Tuesday, February 4, 2014

How the Pirates screwed the pooch, re: A.J. Burnett

This post is written for the benefit of anyone who can't be troubled to read baseball clippings, and somehow relies on FTC as a primary source for such news.  What the heck, I'll call these theoretical readers by the made-up names of Aaron and [REDACTED].

Aaron and [REDACTED], here's how baseball works, regarding the time the Pirates royally fucked up with A.J. Burnett:

Back in February 2012, the Yankees sent Burnett to Pittsburgh for two garbage players.  They also sent us $20 million.  You see, they had signed him to an $82.5m, 5-year deal, and he hadn't been stellar for them in the first three years of that.  So, with $33m still left on his deal, they figured it would be better to sublet him to us for $13m, than give him the ball and his full paycheck.

At the time, I was like "Oh neat-- a warm body for which the Yankees are paying!"  Nils was like "Yo, I think this guy is going to be pretty good.  He just needs to play in a different ballpark."  And I don't remember what Matt was like (I tried searching through my gchat, and this is what I found:

me: did you see my post on the AJ Burnett thing?
12:05 PM Matt: No
 me: it's up.
 Matt: Ok
end parenthetical digression.)

Then in Spring Training, a month later, AJ Burnett broke his face by bunting a ball back into his eye during a bunting contest.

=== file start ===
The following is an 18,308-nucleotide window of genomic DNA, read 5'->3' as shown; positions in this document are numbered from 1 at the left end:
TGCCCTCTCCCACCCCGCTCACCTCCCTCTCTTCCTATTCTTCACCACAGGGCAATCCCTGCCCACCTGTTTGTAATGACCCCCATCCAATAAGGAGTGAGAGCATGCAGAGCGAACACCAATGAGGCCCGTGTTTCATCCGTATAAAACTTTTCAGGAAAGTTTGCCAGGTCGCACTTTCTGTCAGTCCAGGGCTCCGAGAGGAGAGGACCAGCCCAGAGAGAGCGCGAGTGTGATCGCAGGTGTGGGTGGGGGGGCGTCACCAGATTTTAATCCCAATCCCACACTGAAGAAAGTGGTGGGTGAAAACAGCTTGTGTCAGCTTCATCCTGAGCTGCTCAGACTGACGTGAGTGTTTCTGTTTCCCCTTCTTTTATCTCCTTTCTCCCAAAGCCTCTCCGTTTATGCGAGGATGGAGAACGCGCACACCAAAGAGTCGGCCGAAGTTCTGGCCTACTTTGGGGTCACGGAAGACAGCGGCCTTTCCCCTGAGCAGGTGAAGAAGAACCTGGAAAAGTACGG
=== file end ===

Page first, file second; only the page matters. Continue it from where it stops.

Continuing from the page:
Then for the next two years, he was really pretty good!  In fact, he was a huge reason why the Pirates stabilized into a contender.  He got a ton of strikeouts, and really bought into the team strategy of throwing more sinking fastballs, thus producing more groundballs when batters made contact.  The one thing he didn't seem to buy into was all the defensive shifts his infielders played.  You see, the Pirates were really good at run prevention this past year, and it was the result of positioning the infielders in non-traditional spots--  spots that the numbers tell us are the most likely places the ball will be.  There were a few incidents where the shift wasn't perfect (no one said it would be), and AJ could be seen blasting his fielders.  There was also the little incident of AJ sucking ass in game one of the playoffs this past year, then throwing a temper tantrum because he wasn't allowed to start the decisive game five.

So, in conclusion: for the past two years, this guy got paid by the Yankees to give us a lot of strikeouts and groundballs, and be kind of an angry dick.  He wasn't in that top tier of pitchers that we might think of as elite aces, but he was absolutely as valuable as a second-tier guy can be.  For more on that, let's turn it over to the numbers.

Fangraphs estimates that relative to a replacement level asshole, AJ was worth 3.0 more wins in 2012 and 4.0 wins in 2013.   3 or 4 wins may not seem like a big deal in a 162 game season, but think of it like this: It fucking is.